From ‘redefining normal’ to low libido: the sex books that got us screaming “YES!” and the ones we were happy to put back on the shelf.
As someone who offers sexuality coaching, it’s important for me to stay up-to-date on sex trends, research and theories (not to mention it's fun given my passion for the topic!) Not only does it help inform my own philosophy and approach, but it also means that I have a library of resources to offer clients if they’re looking to do some reading on their own. Below you’ll find a list of books that were published in 2015. I hope my reviews help you to decide which titles to add to your own reading list.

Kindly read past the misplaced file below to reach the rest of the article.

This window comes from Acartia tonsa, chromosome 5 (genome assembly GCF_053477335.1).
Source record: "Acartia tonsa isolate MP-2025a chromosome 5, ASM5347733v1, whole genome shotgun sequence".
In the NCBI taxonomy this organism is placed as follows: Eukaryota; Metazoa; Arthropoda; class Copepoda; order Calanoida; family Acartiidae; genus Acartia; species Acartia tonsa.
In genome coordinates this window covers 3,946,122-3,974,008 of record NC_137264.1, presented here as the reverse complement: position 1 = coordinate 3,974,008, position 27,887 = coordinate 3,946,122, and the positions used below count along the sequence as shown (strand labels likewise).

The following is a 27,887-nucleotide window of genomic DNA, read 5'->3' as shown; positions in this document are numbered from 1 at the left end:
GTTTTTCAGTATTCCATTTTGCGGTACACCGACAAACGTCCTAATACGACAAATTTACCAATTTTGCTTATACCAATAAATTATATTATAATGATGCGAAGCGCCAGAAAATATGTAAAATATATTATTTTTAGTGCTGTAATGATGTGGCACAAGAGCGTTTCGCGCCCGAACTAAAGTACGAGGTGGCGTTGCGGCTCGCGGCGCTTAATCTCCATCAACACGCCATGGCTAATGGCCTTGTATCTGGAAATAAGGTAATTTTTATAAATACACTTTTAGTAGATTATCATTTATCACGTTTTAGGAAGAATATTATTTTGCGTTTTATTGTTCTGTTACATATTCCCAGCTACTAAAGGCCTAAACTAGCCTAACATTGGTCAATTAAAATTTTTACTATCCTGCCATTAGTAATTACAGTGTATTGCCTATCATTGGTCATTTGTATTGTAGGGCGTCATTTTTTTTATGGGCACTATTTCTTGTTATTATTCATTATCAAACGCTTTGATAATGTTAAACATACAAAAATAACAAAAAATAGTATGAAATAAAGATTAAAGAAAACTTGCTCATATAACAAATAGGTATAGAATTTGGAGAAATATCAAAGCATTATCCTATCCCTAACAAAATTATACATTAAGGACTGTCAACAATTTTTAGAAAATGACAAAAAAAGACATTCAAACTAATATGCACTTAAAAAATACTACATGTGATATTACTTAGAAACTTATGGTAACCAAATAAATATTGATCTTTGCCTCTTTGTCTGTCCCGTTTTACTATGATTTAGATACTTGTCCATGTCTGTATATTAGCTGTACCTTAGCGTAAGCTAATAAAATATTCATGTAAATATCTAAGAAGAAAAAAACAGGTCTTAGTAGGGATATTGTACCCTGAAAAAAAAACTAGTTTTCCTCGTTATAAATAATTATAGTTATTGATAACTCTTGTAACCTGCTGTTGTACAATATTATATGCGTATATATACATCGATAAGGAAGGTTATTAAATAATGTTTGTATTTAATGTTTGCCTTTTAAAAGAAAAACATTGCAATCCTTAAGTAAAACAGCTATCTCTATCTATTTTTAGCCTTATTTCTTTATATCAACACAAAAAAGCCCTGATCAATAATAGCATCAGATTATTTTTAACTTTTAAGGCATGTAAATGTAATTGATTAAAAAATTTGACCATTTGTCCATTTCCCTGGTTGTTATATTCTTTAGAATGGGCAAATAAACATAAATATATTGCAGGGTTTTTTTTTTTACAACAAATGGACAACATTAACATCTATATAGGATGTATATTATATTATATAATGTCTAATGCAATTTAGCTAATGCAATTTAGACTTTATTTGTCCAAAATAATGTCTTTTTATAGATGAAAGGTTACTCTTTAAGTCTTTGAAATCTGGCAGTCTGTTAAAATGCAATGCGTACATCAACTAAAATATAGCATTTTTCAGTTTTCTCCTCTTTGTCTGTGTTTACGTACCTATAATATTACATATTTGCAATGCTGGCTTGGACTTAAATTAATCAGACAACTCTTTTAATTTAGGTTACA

Come As You Are. When it comes to most sexuality books, there’s typically at least one point in my reading when I think, “I wish they hadn’t said that.” Fortunately, that never happened with Come As You Are. Body positive, inclusive, non-judgemental – this book is an example of what sex education should be. Emily Nagoski covers a range of topics, but the overarching framework is the idea of the “dual control model of sexuality.” Our brains interpret sexual response as either a positive or negative feedback loop which she likens to the accelerator and brake pedals on a car. She goes on to explain that some of us have a more sensitive brake while some of us have a more sensitive accelerator, meaning you can work as hard as you want at increasing your accelerator (aka, adding more stimulation), but if the brake is on (read: you’re stressed out) you’re never going to get anywhere. So the key is to learn how to turn the “offs, off” and the “ons, on.” It’s not news that stress impacts desire, but Nagoski's inclusion of case studies and scientific research provides tangible evidence about why this is the case. And more importantly, she provides concrete examples for how to address it in your own life. Despite Nagoski's academic background, Come As You Are is accessible and easy to read making it a book I would recommend to everyone. Note: Emily does make it clear in the intro that because there has been very little research done on trans and genderqueer sexual functioning her book is mainly about cisgender women.